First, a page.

She explained that the responsibility for monitoring and enforcing compliance with the provisions of the Code and national regulations covers the spectrum of actors in the infant and young child feeding space (and their actions): these include manufacturers, distributors, marketers, and other stakeholders.

“You will recall that the sixty-ninth World Health Assembly, which held in 2016 adopted Resolution WHA69.9 which urged Member States and health professionals to implement the recommendations in the accompanying WHO Guidance on Ending Inappropriate Promotion of Foods for Infants and Young Children” Adeyeye said, adding that the Guidance seeks to ensure that financial support for infant and young child health programmes and workers do not create conflicts of interest (COI).

It states that “companies that market foods for infants and young children should not sponsor meetings of health professionals and scientific meetings and that health workers, health systems, and health professional associations should not allow such sponsorship”.

The NAFDAC boss further said that the guidance also notes that health professionals and facilities are often targeted and influenced by the infant and young child food industry through promotion, relationships, and incentives, and that these incentives create conflicts of interest and can result in the loss of independence, integrity, and public credibility.

She said a conflict of interest arises every time anyone (including a non-professional health worker or health educator) whose duty it is to promote breastfeeding accepts some kind of gift or benefit from a company.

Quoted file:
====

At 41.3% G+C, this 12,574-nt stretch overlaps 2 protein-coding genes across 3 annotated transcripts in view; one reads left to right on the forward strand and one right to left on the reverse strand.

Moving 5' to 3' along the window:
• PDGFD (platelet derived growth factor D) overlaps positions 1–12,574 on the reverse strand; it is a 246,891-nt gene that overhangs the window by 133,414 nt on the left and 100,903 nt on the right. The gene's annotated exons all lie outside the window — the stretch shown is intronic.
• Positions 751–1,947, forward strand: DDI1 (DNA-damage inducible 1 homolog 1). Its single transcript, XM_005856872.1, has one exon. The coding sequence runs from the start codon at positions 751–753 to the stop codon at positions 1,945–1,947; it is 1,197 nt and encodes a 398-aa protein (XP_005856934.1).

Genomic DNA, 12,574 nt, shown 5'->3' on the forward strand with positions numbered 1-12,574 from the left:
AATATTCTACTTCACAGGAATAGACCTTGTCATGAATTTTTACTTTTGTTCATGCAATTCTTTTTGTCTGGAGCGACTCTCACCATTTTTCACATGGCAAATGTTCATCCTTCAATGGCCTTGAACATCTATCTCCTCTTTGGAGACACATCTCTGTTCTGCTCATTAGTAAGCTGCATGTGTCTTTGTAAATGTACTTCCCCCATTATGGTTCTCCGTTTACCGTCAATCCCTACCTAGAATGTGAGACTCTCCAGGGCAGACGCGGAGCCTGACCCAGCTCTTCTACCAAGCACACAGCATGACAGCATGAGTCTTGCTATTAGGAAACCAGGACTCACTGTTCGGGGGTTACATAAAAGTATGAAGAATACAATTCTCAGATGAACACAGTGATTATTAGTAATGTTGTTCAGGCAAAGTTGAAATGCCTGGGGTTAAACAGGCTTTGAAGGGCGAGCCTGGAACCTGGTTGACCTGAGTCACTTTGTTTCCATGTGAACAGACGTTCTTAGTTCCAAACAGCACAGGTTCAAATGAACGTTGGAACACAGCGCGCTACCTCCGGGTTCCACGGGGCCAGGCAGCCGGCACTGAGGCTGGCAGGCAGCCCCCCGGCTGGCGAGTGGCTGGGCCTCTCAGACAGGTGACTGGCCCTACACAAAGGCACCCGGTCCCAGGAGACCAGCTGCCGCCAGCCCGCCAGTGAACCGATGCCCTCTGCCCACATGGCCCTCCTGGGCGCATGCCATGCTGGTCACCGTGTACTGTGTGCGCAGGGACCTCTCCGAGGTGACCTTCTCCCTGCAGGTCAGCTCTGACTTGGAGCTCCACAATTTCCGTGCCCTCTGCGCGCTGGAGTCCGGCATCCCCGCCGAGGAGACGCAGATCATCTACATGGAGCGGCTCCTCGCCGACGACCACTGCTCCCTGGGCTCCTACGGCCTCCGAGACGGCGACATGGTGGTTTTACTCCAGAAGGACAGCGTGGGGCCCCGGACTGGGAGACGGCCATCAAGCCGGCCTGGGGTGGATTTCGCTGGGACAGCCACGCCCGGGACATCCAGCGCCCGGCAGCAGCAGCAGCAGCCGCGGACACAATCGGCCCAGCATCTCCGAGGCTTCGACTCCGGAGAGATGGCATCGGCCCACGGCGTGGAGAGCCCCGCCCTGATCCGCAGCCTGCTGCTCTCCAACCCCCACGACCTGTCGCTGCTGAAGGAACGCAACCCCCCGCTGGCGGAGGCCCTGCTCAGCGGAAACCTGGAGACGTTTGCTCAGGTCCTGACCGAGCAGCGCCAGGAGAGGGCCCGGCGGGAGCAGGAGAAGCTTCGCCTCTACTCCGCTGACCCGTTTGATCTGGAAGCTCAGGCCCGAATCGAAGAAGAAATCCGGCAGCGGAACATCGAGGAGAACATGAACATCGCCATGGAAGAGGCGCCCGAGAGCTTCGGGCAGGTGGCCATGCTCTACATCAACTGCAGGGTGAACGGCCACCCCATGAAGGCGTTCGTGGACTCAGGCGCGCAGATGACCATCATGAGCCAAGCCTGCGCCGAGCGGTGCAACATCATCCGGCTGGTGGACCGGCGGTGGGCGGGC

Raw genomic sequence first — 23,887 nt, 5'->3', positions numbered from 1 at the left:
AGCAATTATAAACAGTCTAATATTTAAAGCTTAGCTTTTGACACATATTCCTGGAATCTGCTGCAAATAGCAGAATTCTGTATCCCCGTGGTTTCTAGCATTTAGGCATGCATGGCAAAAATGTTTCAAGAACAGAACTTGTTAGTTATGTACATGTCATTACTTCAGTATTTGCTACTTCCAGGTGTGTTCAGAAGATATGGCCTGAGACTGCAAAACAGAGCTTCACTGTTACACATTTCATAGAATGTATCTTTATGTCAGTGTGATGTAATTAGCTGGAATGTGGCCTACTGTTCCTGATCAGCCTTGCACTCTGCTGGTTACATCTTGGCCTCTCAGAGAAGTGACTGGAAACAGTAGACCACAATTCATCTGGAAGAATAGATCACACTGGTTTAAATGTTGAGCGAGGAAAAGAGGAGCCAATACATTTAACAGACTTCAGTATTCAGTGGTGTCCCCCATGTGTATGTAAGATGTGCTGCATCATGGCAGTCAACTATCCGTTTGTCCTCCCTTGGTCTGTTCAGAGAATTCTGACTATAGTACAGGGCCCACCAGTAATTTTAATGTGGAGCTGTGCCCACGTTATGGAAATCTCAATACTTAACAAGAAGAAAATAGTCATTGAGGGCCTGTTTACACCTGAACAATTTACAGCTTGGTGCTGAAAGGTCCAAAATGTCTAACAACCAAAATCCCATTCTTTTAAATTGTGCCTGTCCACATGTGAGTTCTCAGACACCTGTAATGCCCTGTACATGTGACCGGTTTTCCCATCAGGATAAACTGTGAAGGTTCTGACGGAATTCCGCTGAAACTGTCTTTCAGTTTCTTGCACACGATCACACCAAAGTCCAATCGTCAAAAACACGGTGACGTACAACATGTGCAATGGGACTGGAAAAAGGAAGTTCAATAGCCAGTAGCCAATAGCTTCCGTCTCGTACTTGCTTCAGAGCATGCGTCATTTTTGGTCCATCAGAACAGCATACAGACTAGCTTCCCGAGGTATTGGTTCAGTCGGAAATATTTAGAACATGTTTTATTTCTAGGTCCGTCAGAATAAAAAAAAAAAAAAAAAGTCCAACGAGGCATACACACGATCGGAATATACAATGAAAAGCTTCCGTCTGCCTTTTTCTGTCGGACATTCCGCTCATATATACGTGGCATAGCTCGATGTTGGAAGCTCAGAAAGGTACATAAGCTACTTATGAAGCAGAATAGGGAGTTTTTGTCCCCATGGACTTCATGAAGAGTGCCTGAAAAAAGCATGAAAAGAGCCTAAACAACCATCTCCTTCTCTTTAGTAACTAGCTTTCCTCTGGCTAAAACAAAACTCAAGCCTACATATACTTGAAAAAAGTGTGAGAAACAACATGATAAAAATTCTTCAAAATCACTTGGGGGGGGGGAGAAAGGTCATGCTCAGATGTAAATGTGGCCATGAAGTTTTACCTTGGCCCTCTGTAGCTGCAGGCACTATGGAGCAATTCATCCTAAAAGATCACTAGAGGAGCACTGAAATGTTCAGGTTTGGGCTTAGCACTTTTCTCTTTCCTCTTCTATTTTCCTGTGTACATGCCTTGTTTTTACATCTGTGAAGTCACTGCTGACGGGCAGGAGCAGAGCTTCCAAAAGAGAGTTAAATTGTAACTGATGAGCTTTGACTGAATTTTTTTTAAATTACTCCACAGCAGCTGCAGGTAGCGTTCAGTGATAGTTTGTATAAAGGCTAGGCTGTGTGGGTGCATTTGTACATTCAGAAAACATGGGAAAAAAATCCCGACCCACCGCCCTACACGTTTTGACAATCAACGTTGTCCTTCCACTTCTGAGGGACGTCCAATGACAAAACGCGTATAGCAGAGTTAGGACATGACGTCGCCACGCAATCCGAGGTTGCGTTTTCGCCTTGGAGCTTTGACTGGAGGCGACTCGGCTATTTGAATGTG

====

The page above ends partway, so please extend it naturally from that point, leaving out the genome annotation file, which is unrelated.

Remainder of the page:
“Last year, the WHO, together with a Technical Advisory Group (TAG), in recognition of the current trend of digital promotion of BMS, developed the guidance on digital marketing technologies to address these new marketing tools that are powerfully persuasive and often easily recognizable as breast-milk substitute promotions”, she said, adding that digital marketing can indeed deliver breast-milk substitutes promotions covertly.

As regulators, she said that “we welcome the development of the guidance document, having dealt with issues of digital promotions of breast-milk substitutes”.

As manufacturers, representatives of manufacturers and marketers, she said, “you are aware of your responsibility to align your practices with the provisions of the BMS Code and national regulations, recognizing that inappropriate promotions have a significant impact on infant health, nutrition, and development”.

She said the agency is fully committed to protecting and promoting breastfeeding to address threats that marketing of breastmilk substitutes (BMS) pose to optimal breastfeeding practices.

She noted that the engagement of stakeholders presented a platform for open dialogue, to increase knowledge on the Code, share insights, experiences, and challenges on implementing the Code in Nigeria, adding that “your collaboration and adherence to the BMS Code are instrumental in creating a conducive environment for optimal infant breastfeeding feeding practices and ensuring the wellbeing of future generations of healthy and productive Nigerians”.

Adeyeye reminded them that breast-milk substitutes are legitimate products which should be available for use when they are necessary, based on adequate information and through appropriate marketing and distribution.

“Our concern is strictly on inappropriate marketing practices. In the spirit of creating a conducive environment where the health and well-being of mothers and infants are prioritized, I wish us a fruitful and interactive session”, she said.